Valentine’s Day is a day that is celebrated by many countries around the world, including Japan. It was introduced in the 70s originally by confectionery stores and department stores to drive sales. In many countries, it is usually the man who gives flowers, chocolates, and a teddy bear to his lady on Valentine’s Day. In Japan, the roles are reverse. Valentines in Japan is quite unique in that women are the ones who give chocolates to men on February 14th, not only to men they like, but also as a courtesy. Fret not! The favor will be returned by the men who received chocolates one month later on March 14th, a day known as White Day.
The chocolate giving practice falls into several types. The two most popular types of Valentine’s chocolate gift giving in Japan is honmei choko and giri choko, which we are going to describe below.
Honmei means favorite, and choko comes from English word chokoreeto, which means chocolate. So Japanese women give honmei choko to the men they like most on Valentine’s Day. Honmei choko are usually hand made to express the giver’s sincerity to their loved one. You can often see the act of honmei-choco giving in Japanese romance drama, such as Itazura na Kiss.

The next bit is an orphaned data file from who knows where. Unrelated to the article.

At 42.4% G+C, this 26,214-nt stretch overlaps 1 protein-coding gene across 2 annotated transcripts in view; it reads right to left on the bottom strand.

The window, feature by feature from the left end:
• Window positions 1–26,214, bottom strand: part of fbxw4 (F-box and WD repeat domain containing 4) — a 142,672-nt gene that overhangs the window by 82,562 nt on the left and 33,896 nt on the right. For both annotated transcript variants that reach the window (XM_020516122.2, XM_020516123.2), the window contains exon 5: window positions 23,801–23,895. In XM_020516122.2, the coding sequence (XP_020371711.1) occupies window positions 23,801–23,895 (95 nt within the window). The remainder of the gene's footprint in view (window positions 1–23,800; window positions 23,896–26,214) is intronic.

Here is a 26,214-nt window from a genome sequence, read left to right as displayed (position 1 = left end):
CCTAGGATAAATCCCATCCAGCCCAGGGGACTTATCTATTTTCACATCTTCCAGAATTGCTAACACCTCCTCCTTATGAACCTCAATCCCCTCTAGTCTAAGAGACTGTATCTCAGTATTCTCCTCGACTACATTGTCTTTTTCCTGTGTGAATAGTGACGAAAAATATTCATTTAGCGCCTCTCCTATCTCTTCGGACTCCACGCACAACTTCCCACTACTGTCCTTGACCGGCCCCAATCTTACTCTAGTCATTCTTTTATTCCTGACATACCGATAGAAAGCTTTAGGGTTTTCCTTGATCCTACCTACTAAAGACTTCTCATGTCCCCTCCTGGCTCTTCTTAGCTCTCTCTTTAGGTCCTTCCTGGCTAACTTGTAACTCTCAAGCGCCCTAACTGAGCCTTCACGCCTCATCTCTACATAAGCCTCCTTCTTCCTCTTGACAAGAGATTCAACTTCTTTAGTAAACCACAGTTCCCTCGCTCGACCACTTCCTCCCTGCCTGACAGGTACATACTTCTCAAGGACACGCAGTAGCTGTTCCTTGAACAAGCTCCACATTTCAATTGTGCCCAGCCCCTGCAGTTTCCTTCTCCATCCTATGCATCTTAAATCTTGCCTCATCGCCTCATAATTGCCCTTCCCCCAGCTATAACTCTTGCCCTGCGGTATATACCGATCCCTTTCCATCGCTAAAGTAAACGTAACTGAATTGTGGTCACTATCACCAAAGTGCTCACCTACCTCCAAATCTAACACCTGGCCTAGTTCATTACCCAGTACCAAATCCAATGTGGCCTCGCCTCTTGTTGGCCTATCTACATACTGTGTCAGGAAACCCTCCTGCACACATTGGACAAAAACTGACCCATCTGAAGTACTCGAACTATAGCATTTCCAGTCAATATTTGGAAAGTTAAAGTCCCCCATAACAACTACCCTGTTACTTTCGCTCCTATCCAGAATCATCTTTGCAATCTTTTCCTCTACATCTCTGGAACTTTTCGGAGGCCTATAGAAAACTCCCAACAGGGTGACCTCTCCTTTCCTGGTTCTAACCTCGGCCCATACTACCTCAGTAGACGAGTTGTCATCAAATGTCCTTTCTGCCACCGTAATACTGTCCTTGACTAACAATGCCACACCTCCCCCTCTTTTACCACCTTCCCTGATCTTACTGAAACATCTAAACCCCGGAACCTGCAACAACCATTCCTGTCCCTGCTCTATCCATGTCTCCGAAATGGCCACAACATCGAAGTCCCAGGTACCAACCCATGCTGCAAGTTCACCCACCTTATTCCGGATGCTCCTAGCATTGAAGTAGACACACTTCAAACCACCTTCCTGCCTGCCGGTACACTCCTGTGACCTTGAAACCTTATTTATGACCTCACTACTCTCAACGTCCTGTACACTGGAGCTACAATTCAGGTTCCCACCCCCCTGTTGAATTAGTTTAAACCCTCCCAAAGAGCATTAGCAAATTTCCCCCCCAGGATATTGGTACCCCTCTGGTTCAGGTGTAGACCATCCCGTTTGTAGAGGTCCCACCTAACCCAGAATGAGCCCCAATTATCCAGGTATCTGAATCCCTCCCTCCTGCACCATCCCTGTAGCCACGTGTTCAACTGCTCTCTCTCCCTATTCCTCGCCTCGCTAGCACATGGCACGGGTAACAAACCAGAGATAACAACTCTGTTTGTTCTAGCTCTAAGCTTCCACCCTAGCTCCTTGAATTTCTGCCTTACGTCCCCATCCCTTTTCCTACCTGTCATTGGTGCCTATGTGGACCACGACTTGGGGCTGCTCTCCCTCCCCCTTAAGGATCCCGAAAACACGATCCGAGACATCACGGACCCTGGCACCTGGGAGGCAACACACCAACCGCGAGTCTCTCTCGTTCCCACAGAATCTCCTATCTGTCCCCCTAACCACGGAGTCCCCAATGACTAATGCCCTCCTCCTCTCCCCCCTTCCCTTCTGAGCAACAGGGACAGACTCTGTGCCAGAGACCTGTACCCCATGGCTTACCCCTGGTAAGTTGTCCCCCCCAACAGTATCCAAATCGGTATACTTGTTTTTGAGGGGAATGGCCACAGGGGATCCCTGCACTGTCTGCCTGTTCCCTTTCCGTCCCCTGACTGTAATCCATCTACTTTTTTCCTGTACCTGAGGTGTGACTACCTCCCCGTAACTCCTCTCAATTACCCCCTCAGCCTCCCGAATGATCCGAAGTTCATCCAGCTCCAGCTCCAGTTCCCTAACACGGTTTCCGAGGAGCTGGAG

The men who received honmei choko will return the favor on March 14th, a day known White Day. As the name suggests, men will give white chocolates on this day instead of the usual brown chocolates. This type of chocolate is known as gyaku-choco 逆チョコ. They are usually expensive or can also be handmade. Other popular gifts include marshmallows, cookies, and other white-themed goodies. There is a general rule called sanbai gaeshi in that the returned gift should be three times the value of the Valentine’s gift received.
Giri-choko means obligation chocolate. If you are indebted to someone, it is customary to give them a gift called giri-choko, such as your supervisors or co-workers. Giri-choco is not handmade and is often of lower value than honmei choco. You can find giri-choco sold in many Japanese department stores during White Day.
Tomo-choko are chocolates given to friends on Valentine’s Day. Tomo means friend in Japanese. The givers of tomo-choco tends to be females and the recipients are females as well, although tomo-choco can be given to both male and female friends.
Jibun-choko is a chocolate given to yourself on Valentine’s Day. In a country where singlehood has been increasing, self-love is important.